Sometimes when I design a quilt, the end result is a far cry from the original picture I have in my mind. Unexpected things happen or I make a quilt mistake and the project just doesn’t look like I planned. I think of those projects as creative opportunities and I challenge myself to go the extra step or two required to make the project into something I can be proud of. Very often, the completed project is much better than the original idea.
When things go awry with one of my projects, I have several choices.
- Throw it away and start over (but I don’t do this unless the beginning is truly dreadful).
- Turn the problem into a design element. For example, if you have several small pieces of fabric but you need one large piece of fabric, put in piping or contrasting fabric and join the smaller pieces together to create a piece large enough to use in your project.
- Put something new in the design to draw the viewer’s eye so the mistake isn’t as noticeable.
- Cover up the mistake. Use crystals, embroidery, applique, ribbon, lace, buttons and anything else you can imagine to hide the problem area.
As I began working on Bears in the Roses for the June/July 2013 issue of Quilters Newsletter (Traditional to Modern Quilt Challenge), things did not go well. The first problem was that I had a collection of lovely fabrics but when I used them together without adding fabrics in other values, there was simply not enough contrast. The design just ran together.
The second problem was there were so many small pieces that matching the gingham from one patch to the next was very time consuming—I gave up. My first effort was a “sow’s ear.” I needed to turn it into a “silk purse.”
I used three of the strategies listed above to rescue my first attempt. I had only enough pale pink fabric for three complete border strips. I inserted a patch of contrasting rose fabric into the fourth strip used for the pale pink border at the top of the quilt. I consider this and the three strips of contrasting fabric on the bottom pale pink border my “design elements.”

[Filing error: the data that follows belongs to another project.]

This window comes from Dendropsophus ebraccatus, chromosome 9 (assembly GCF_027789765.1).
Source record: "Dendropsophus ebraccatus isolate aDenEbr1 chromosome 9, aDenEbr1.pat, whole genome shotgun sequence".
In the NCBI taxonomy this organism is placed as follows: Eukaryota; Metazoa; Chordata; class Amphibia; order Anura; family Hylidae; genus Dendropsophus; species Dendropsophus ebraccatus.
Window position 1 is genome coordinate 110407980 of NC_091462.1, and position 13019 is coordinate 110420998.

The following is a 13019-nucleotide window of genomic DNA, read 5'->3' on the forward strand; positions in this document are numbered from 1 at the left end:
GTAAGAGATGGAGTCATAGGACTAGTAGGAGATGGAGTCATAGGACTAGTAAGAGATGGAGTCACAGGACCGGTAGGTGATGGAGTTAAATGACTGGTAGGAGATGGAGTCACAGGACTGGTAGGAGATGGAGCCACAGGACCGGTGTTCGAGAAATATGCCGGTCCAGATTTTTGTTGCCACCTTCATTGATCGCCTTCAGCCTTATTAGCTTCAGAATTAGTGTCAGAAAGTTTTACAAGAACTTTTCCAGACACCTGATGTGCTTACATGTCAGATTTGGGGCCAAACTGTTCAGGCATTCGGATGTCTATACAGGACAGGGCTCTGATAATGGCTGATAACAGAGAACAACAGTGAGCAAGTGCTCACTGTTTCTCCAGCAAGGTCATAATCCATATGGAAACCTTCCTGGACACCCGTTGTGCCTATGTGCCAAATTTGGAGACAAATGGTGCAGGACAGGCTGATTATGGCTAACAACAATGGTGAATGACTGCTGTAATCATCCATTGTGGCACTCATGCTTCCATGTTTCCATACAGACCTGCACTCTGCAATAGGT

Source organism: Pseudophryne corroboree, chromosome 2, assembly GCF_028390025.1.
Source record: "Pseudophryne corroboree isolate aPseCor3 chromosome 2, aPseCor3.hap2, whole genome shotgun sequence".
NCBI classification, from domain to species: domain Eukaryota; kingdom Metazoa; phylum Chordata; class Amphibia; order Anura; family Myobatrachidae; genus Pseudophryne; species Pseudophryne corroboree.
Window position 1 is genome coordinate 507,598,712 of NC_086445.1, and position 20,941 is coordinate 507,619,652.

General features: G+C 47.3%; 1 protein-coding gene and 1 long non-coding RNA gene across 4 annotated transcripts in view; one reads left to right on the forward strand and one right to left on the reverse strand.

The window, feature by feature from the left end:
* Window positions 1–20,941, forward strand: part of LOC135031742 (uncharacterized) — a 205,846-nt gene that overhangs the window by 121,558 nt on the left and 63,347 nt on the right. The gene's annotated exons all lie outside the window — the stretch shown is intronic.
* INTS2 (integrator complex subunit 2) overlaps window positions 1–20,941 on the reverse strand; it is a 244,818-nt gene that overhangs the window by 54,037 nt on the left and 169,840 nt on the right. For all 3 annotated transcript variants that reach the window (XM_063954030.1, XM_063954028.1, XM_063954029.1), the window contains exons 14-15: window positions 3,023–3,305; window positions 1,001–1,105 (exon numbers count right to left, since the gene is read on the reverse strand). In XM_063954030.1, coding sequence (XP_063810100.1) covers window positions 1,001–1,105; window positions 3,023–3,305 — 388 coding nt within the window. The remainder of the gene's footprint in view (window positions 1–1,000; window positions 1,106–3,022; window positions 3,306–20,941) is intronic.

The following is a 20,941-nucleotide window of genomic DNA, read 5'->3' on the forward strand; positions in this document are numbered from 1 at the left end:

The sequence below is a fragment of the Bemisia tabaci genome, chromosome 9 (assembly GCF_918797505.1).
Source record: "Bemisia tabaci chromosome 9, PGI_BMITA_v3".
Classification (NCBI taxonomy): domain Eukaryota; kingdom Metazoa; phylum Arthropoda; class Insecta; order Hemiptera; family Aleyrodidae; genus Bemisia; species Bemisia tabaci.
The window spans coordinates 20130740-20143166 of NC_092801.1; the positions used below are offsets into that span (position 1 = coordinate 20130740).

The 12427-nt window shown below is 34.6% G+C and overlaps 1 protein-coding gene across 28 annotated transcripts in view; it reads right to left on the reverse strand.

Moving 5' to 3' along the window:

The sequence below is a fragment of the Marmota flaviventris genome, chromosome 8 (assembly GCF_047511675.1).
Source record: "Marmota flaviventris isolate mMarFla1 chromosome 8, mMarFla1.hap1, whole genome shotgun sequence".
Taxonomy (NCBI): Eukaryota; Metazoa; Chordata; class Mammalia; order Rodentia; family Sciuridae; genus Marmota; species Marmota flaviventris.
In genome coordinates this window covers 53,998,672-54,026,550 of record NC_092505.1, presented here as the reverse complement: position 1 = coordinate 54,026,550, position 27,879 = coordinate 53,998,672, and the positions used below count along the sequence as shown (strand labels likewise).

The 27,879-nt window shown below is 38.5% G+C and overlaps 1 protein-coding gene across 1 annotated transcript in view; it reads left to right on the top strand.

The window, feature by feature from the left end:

Gigi Khalsa, associate editor, drew the wonderful rose reminiscent of Georgia O’Keefe’s art. She colored the illustration so I’d know what shade of pink to use for each applique patch. The appliqued rose is intended to distract the viewer as well as cover up much of the background.
I made a copy of the rose drawing so I didn’t have to cut up the original and I’d be able to refer back to it. I numbered the patches in the order I wanted to applique them and lettered the patches on the copy L, M, D and DD for light, medium, dark and very dark. I cut the pattern apart and used it to make all the applique patches. (I did not reverse the patches so my rose is a mirror image of the original art.)
I fused the parts of the rose in place and added the borders.
Then I assembled the quilt sandwich and appliqued the rose petals and leaves in place through all three layers so the quilting was done at the same time. I quilted the background in the ditch to emphasize the patchwork. Once the binding was put on, the rescue was complete.
My final thought is this: when I make a mistake, I don’t point it out as a mistake unless I’m teaching how to deal with mistakes. Most people won’t even see mistakes if you don’t specifically show them.
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